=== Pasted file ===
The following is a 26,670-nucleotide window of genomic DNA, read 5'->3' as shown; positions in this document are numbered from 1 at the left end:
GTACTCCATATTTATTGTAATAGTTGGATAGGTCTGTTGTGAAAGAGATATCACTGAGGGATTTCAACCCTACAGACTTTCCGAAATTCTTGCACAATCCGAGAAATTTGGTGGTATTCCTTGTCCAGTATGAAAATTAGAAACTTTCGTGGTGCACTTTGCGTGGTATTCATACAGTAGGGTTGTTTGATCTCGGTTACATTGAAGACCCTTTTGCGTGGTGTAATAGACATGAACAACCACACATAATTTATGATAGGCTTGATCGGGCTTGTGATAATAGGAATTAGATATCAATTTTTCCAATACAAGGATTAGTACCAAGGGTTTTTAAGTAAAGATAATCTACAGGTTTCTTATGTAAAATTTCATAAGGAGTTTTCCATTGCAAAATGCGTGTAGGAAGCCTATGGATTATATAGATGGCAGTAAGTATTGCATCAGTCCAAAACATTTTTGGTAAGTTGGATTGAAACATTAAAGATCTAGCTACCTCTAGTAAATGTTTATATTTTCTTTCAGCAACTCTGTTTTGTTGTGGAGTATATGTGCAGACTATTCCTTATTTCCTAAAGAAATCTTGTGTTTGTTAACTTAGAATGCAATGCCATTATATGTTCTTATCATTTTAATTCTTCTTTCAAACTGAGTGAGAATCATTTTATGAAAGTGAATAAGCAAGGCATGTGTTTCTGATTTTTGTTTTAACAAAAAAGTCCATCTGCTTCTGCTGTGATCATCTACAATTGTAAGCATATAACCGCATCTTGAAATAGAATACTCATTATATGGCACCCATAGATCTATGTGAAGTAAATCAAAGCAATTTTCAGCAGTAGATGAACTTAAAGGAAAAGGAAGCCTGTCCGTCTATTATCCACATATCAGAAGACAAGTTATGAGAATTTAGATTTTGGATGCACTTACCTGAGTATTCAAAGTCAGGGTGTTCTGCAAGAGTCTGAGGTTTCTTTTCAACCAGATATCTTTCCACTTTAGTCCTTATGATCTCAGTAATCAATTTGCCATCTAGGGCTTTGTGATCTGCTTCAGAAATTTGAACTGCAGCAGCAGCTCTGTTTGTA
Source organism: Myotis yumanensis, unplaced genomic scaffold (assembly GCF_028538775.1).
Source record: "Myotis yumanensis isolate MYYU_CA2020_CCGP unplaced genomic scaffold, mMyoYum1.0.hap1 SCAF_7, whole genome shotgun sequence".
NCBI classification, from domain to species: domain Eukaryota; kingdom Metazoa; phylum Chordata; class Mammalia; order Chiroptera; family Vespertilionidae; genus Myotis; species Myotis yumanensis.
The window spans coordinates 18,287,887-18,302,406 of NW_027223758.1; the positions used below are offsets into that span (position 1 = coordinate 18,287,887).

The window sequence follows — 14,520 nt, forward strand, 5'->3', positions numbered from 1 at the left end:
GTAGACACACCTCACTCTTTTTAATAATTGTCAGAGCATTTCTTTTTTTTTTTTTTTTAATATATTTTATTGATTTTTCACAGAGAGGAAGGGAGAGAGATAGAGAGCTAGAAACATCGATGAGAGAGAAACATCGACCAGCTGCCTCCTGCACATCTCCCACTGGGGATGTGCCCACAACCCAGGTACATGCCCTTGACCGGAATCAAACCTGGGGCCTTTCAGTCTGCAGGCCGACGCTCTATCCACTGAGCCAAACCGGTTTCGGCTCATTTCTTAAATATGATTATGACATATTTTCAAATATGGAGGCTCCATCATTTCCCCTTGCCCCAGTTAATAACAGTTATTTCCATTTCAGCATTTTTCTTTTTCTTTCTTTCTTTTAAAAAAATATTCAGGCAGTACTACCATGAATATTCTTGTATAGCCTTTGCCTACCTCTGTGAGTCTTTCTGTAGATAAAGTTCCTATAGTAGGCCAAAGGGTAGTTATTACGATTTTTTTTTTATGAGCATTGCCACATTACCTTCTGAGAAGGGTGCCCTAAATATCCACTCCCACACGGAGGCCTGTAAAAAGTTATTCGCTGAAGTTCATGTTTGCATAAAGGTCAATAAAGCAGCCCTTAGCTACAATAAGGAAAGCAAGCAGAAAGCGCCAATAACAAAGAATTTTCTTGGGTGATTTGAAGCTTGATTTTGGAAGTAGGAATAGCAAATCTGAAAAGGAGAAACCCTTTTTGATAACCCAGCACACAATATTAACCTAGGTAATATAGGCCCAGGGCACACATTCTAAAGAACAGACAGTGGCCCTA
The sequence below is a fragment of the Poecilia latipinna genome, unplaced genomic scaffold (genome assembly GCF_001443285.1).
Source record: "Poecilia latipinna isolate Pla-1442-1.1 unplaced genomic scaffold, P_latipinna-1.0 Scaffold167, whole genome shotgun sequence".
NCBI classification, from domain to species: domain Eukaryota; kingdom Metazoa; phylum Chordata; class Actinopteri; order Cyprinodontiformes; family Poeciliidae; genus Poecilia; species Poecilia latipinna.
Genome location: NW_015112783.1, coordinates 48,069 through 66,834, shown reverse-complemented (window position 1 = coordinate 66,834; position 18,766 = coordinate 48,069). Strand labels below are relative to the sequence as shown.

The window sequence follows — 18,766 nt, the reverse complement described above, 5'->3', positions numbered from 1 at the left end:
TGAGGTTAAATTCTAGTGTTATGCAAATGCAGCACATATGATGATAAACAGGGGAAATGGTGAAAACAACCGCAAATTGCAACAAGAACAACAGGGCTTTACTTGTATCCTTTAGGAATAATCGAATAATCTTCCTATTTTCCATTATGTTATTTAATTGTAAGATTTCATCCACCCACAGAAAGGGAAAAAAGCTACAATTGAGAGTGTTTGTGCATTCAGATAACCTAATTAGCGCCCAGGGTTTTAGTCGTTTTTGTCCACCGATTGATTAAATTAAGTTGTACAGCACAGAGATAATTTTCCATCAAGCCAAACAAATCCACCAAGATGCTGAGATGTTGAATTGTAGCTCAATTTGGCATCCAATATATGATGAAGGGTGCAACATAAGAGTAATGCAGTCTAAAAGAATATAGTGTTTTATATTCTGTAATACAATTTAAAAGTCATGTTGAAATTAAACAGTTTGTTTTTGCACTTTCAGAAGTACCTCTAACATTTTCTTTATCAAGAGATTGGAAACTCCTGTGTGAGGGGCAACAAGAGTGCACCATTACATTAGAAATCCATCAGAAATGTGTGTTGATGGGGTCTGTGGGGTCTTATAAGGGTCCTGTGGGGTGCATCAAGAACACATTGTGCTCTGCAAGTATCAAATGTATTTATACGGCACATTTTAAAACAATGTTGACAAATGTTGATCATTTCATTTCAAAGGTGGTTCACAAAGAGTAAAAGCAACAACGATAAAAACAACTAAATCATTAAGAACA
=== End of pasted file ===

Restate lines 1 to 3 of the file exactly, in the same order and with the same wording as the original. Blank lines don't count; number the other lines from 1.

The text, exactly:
The following is a 26,670-nucleotide window of genomic DNA, read 5'->3' as shown; positions in this document are numbered from 1 at the left end:
GTACTCCATATTTATTGTAATAGTTGGATAGGTCTGTTGTGAAAGAGATATCACTGAGGGATTTCAACCCTACAGACTTTCCGAAATTCTTGCACAATCCGAGAAATTTGGTGGTATTCCTTGTCCAGTATGAAAATTAGAAACTTTCGTGGTGCACTTTGCGTGGTATTCATACAGTAGGGTTGTTTGATCTCGGTTACATTGAAGACCCTTTTGCGTGGTGTAATAGACATGAACAACCACACATAATTTATGATAGGCTTGATCGGGCTTGTGATAATAGGAATTAGATATCAATTTTTCCAATACAAGGATTAGTACCAAGGGTTTTTAAGTAAAGATAATCTACAGGTTTCTTATGTAAAATTTCATAAGGAGTTTTCCATTGCAAAATGCGTGTAGGAAGCCTATGGATTATATAGATGGCAGTAAGTATTGCATCAGTCCAAAACATTTTTGGTAAGTTGGATTGAAACATTAAAGATCTAGCTACCTCTAGTAAATGTTTATATTTTCTTTCAGCAACTCTGTTTTGTTGTGGAGTATATGTGCAGACTATTCCTTATTTCCTAAAGAAATCTTGTGTTTGTTAACTTAGAATGCAATGCCATTATATGTTCTTATCATTTTAATTCTTCTTTCAAACTGAGTGAGAATCATTTTATGAAAGTGAATAAGCAAGGCATGTGTTTCTGATTTTTGTTTTAACAAAAAAGTCCATCTGCTTCTGCTGTGATCATCTACAATTGTAAGCATATAACCGCATCTTGAAATAGAATACTCATTATATGGCACCCATAGATCTATGTGAAGTAAATCAAAGCAATTTTCAGCAGTAGATGAACTTAAAGGAAAAGGAAGCCTGTCCGTCTATTATCCACATATCAGAAGACAAGTTATGAGAATTTAGATTTTGGATGCACTTACCTGAGTATTCAAAGTCAGGGTGTTCTGCAAGAGTCTGAGGTTTCTTTTCAACCAGATATCTTTCCACTTTAGTCCTTATGATCTCAGTAATCAATTTGCCATCTAGGGCTTTGTGATCTGCTTCAGAAATTTGAACTGCAGCAGCAGCTCTGTTTGTA
Source organism: Myotis yumanensis, unplaced genomic scaffold (assembly GCF_028538775.1).